Russia past and present, from a historian in Cambridge
Sochi and Sevastopol are separated by a sweep of the Black Sea coast. Sevastopol, on the diamond-shaped peninsula of Crimea, is part of today’s Ukraine, but was Russian or Soviet for two centuries, and retains many features which are linguistically and culturally Russian. Sochi, the Olympic venue, has become the most famous outpost of southern Russia. Crimea was the object of a European war of mass destruction in the middle of the nineteenth century. Sevastopol, which was besieged for a year, was the focus of some of the most dreadful suffering. Britain, France and Turkey were the main adversaries of Russia, who fought alone. Both sides saw the war as a crusade for their version of civilization.
War between Russia and the Western powers seems to be inconceivable today. And yet the Western assumption that Russia is uncivilized persists.
Five years before the Crimean War made formal enemies out of Russia and Britain, much of the rest of Europe was gripped by the revolutions of 1848. In its last issue of that year, The Economist explained why there had been no revolution in Russia: ‘her population is not yet civilized enough to feel those yearnings after freedom and self-government which have agitated Europe.’ In his splendid history of the Crimean War, Orlando Figes points out that the British press helped to create the Russophobic atmosphere in which a catastrophic war became possible. His examples are more trenchant than one can find in The Economist, whose flair even then was for reasonable argument. The Economist has also been consistent, pointing out in September 2011: ‘Russia’s only aim in the 1990s was to become a normal, civilized state. But two wars in Chechnya and the destruction of Yukos, Russia’s most successful oil company, in 2003 put an end to that hope.’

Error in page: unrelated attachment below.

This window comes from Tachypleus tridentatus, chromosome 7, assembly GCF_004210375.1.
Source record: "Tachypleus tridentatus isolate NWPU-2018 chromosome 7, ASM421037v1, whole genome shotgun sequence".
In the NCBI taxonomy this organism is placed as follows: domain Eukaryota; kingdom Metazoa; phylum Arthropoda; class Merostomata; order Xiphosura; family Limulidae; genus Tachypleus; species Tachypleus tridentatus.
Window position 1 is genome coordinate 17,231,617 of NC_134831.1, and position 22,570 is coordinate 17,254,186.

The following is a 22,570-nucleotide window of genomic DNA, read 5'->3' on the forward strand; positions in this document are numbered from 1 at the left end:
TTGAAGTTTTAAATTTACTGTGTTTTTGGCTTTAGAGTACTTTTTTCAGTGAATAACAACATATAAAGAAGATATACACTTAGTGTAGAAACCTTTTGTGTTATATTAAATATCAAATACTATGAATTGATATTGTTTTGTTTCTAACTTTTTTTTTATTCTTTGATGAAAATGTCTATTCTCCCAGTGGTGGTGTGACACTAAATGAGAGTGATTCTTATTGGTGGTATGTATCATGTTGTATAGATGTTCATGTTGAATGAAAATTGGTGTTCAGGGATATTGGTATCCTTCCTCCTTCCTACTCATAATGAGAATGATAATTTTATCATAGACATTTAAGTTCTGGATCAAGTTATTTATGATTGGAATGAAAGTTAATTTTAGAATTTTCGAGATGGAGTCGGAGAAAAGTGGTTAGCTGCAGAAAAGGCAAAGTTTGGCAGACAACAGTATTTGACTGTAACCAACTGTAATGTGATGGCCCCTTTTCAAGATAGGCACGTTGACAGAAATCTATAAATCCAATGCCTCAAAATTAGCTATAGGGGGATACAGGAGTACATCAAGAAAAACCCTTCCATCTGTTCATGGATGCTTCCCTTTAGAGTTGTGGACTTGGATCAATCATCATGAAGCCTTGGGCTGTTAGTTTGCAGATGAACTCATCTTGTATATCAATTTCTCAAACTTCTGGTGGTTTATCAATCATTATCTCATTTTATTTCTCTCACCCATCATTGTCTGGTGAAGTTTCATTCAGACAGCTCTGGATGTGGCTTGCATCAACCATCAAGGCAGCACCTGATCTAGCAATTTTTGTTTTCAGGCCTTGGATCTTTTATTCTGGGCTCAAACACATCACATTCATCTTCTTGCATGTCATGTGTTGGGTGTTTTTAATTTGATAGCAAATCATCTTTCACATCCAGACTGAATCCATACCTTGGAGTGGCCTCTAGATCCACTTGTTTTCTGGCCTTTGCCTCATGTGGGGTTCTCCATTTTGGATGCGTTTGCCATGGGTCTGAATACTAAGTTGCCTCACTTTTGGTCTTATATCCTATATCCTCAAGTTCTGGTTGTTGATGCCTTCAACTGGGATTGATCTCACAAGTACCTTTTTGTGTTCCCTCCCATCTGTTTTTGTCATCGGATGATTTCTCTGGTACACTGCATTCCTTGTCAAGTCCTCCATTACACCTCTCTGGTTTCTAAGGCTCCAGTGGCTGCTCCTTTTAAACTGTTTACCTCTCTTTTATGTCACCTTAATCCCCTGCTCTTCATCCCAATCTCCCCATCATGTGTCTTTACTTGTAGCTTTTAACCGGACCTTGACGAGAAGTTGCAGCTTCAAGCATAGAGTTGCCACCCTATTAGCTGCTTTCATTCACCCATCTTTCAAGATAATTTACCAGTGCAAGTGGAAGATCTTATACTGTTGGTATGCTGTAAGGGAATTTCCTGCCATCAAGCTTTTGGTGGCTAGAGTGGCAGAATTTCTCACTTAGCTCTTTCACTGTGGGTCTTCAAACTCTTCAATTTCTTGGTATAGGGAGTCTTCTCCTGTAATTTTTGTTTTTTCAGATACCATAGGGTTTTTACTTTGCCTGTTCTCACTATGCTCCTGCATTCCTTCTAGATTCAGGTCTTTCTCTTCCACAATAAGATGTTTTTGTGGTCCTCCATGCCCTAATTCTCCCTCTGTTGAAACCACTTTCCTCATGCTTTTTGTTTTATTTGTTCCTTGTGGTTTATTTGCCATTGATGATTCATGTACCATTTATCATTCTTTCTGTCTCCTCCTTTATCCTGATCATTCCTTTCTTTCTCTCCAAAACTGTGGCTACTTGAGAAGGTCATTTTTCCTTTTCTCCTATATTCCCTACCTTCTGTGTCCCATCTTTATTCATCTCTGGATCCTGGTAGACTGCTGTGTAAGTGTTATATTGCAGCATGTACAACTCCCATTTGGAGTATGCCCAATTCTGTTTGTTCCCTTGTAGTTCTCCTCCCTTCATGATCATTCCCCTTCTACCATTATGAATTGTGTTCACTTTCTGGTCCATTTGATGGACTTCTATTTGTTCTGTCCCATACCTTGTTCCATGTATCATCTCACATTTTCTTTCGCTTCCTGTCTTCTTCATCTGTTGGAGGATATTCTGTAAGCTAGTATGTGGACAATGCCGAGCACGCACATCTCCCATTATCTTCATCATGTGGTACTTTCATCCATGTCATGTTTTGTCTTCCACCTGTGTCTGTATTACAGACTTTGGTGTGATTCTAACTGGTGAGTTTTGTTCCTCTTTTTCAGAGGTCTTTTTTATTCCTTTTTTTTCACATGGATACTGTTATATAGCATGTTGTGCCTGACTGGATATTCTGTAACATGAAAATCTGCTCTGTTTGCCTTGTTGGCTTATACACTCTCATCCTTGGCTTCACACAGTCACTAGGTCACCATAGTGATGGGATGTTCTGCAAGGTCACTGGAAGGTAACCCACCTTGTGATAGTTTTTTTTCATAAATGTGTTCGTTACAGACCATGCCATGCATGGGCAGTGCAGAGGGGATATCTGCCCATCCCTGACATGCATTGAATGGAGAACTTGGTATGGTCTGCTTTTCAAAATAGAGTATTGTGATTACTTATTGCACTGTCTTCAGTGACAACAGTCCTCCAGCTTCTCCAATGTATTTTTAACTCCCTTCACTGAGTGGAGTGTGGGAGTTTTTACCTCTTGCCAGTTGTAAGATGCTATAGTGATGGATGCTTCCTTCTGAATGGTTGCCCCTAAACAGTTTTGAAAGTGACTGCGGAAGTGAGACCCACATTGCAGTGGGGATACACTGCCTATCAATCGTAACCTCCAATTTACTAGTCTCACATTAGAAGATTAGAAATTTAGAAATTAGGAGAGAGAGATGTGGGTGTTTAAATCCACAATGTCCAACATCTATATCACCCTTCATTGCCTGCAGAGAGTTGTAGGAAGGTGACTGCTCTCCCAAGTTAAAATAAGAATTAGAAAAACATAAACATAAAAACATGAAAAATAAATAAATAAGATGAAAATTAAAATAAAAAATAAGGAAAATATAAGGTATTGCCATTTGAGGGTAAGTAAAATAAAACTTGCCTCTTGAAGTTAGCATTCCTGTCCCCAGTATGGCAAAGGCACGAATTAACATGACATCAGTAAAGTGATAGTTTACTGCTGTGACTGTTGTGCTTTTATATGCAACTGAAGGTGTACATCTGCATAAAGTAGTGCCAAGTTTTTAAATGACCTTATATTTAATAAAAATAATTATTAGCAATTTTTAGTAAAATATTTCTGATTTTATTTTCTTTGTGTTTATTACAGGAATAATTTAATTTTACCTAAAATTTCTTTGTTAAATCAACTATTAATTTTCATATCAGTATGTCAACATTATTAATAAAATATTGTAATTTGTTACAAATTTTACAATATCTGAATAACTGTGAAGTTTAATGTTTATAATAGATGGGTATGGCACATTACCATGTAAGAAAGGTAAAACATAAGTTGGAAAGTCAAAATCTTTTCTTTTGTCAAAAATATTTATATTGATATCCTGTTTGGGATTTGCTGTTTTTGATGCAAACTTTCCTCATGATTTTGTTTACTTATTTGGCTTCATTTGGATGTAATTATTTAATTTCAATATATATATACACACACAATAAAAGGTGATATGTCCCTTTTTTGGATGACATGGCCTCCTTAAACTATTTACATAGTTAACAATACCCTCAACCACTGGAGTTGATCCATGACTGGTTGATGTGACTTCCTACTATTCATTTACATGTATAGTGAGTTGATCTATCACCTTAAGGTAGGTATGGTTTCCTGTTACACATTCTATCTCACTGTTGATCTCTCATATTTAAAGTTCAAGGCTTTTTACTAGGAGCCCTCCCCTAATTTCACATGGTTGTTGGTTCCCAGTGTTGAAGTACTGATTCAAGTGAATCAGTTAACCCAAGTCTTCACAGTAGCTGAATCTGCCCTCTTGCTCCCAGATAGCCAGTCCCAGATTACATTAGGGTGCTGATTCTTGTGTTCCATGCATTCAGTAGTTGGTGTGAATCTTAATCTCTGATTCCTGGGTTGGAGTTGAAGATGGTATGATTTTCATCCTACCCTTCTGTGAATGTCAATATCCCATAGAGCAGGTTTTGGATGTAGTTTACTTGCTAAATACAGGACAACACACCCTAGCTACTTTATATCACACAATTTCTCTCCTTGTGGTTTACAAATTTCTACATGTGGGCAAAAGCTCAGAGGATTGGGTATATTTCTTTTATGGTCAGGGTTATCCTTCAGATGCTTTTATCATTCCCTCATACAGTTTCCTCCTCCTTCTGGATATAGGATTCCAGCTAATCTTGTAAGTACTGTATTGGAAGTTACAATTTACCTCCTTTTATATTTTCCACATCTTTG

Perhaps The Economist now considers the Russian state rather than the Russian people to be uncivilized, though I am not sure that this is clear. In its latest issue, The Economist calls it ‘a dream’ to consider Russia to be ‘the sophisticated and civilized country’ that was projected in the opening ceremony of the Sochi Games. Plainly, the fact that rights are not secure and that corruption is endemic makes life uncertain and highly stressful for many Russians and unbearable for a few. The Sochi Olympics have reminded many outsiders of this reality. But denying Russia the attributes of civilization seems to be not only an unfortunate way to use words, but one that has a long record of unfortunate consequences.